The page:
The obvious application of Aristotle’s principle would yield that no, software developers shouldn’t specialize any further. They should lie somewhere between backend developer and frontend developer. You may be thinking to yourself, “how am I supposed to be both – am I expected to keep up on the latest frontend technologies while simultaneously staying on my backend game?” After all, Aristotle believed that we should be balanced individuals on the whole – how are you supposed to keep up with society, culture, fitness, etc. when you need to spend all your time reading up on the Frontend Framework/Library of the Month and the newest Cloud and NoSQL solutions?

Clearly you shouldn’t. You should apply the principle and intelligently moderate and balance your learning and experience between these two realms of application development. What this means in practice is that you should:

Maintain and build up your fundamental knowledge in both areas

Rarely does a technology come along that is so beyond what is currently out there that it baffles technologists. Keep your fundamentals strong and you can always scale your knowledge up and out if need be.

Keep an ear to the ground, but don’t react too quickly

You should always be aware of your surroundings. Stay up to date on what’s out there, but don’t jump at every technology that crosses your way for the sake of it. Chances are, if it’s worth learning it will stick around through technological selection. The exception to this is if you find something that absolutely piques your interest. Then it’s okay :) .

Constantly evaluate your position on the equilibrium

Always be aware of where you are on the equilibrium. There’s absolutely nothing wrong with leaning one way or the other. But always evaluate where you are so you don’t stray too far in one direction.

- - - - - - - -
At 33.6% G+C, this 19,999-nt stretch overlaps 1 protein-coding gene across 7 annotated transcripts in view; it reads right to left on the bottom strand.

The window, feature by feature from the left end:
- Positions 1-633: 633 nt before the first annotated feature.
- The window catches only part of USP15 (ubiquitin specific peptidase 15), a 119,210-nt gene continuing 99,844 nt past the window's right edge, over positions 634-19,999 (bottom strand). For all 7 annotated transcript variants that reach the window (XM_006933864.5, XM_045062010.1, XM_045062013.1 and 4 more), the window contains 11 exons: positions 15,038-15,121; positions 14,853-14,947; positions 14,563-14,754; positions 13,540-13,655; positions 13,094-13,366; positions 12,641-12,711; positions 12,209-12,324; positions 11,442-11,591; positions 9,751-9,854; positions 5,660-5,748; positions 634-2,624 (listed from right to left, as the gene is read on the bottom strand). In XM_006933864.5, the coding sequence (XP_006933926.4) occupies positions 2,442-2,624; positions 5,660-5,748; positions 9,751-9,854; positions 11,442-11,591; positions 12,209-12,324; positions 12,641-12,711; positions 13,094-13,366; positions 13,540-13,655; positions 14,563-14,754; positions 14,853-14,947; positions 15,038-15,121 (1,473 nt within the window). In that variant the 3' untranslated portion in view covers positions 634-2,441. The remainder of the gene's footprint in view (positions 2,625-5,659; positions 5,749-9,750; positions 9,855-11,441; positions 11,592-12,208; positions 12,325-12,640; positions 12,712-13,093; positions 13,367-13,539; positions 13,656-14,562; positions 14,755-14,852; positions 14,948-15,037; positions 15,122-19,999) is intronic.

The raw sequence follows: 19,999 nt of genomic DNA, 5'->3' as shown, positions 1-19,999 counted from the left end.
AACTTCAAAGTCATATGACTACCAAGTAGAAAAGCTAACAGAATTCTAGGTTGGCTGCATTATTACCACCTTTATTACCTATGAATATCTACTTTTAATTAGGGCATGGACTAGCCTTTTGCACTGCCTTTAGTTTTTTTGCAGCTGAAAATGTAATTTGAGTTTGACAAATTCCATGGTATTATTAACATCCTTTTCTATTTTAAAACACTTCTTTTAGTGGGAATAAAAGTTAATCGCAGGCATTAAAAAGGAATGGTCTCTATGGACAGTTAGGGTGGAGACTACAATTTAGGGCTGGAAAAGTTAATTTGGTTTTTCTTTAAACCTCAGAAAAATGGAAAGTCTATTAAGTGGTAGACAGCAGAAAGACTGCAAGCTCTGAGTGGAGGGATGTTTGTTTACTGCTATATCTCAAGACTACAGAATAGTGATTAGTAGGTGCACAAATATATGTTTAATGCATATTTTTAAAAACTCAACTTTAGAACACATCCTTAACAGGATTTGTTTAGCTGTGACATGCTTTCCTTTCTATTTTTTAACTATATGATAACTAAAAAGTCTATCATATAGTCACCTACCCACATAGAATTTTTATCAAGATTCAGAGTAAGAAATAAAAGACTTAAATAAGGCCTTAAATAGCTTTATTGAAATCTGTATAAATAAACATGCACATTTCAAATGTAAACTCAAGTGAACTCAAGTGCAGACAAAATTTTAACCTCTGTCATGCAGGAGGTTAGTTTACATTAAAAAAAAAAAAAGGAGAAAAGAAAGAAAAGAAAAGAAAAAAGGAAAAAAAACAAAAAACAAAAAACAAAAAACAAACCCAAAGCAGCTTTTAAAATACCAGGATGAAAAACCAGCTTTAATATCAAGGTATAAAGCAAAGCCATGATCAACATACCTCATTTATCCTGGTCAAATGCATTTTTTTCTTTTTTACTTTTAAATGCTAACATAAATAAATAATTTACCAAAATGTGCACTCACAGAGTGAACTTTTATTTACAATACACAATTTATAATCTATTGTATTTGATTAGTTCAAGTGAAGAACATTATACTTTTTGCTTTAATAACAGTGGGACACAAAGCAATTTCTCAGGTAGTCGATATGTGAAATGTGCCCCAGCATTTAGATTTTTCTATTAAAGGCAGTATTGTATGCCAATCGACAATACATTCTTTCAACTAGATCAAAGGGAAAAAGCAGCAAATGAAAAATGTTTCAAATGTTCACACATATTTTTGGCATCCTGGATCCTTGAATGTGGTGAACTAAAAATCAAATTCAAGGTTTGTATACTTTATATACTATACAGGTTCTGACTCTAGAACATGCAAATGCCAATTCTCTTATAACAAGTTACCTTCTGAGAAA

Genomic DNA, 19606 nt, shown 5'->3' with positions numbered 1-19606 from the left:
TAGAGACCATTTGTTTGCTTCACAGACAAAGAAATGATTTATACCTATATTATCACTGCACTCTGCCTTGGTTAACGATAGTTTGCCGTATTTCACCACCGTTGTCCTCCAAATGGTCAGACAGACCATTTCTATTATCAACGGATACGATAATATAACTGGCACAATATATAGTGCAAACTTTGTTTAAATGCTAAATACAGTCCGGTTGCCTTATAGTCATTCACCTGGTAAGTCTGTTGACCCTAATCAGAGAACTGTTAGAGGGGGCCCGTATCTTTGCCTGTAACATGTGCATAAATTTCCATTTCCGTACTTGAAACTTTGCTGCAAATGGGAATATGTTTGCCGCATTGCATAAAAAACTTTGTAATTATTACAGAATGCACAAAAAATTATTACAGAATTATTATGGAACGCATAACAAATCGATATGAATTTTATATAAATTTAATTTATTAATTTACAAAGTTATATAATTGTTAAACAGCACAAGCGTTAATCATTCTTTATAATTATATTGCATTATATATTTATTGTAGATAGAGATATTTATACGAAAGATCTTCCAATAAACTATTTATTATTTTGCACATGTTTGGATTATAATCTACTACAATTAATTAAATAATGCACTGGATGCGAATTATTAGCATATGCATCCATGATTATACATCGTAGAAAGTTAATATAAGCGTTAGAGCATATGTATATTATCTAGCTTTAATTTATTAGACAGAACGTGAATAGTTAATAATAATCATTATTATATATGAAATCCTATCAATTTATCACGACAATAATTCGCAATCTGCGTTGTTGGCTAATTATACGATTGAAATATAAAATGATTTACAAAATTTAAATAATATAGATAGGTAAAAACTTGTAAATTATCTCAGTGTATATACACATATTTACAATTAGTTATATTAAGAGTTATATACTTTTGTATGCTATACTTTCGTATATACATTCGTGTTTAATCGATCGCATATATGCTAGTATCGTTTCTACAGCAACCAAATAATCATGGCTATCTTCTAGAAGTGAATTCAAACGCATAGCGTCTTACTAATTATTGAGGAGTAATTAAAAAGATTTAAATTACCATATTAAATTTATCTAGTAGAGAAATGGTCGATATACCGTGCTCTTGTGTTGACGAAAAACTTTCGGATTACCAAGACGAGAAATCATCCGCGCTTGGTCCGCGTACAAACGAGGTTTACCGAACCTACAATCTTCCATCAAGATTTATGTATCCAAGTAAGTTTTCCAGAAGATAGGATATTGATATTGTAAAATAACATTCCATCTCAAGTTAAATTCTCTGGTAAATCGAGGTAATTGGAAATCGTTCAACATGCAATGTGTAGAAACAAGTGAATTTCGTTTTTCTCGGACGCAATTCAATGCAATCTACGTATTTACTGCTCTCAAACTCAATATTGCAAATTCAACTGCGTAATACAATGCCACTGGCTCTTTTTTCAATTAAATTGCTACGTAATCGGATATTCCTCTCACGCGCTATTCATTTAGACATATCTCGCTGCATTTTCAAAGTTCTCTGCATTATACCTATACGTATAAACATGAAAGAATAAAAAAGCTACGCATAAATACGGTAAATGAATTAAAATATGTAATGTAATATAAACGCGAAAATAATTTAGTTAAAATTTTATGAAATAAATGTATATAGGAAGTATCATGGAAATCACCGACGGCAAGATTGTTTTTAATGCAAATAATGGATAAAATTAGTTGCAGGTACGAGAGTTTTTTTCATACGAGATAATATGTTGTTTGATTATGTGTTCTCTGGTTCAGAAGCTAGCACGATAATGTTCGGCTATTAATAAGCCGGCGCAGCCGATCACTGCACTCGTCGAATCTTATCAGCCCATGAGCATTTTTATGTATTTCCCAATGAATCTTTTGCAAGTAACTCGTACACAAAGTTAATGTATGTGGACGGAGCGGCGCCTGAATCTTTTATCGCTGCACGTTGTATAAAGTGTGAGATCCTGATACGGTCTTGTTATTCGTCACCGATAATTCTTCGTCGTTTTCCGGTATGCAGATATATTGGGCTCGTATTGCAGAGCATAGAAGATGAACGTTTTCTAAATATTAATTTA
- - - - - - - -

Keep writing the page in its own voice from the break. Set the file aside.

The Middle Isn’t Always Right

So we’re able to maintain a balance if we’re somewhat methodical and disciplined. But why should we? Sometimes balance and moderation makes us feel all warm and fuzzy inside – but logically, moderation isn’t always the correct position.

“Should array indices start at 0 or 1? My compromise of 0.5 was rejected without, I thought, proper consideration.” — Stan Kelly-Bootle

Is it professionally advantageous to take the central position? Maybe not.

A few years ago I gave my dad a Leatherman Multi-tool (think Swiss Army Knife on steroids) as a gift. Yet to this day, whenever he needs to tinker around with something, he doesn’t take out his multi-tool. Instead, he goes to the garage and finds the right specialized tool for the job. As a result, the multi-tool doesn’t get much usage if at all.

Could it be that employers are similarly seeking out more specialized employees? Possibly. I haven’t done the analysis to say whether or not that could be.

Software Is About The Big Picture

But software development isn’t purely about the skill set. It’s about comprehension and analysis – being a full stack developer affords you the knowledge to be able to comprehend the application at different levels of the stack and at different stages of the business process. As a full stack developer, regardless of which level you’re currently working at, it could be argued that having that application-wide comprehension allows you to make better localized decisions. Ultimately, I believe companies are looking for developers with the critical thinking skills to be able to decompose and find solutions for problems using their breadth of knowledge and experience. Having a few desirable skills might get your foot in the door, but in the long run you’ll need much more than that.

It’s A Balancing Act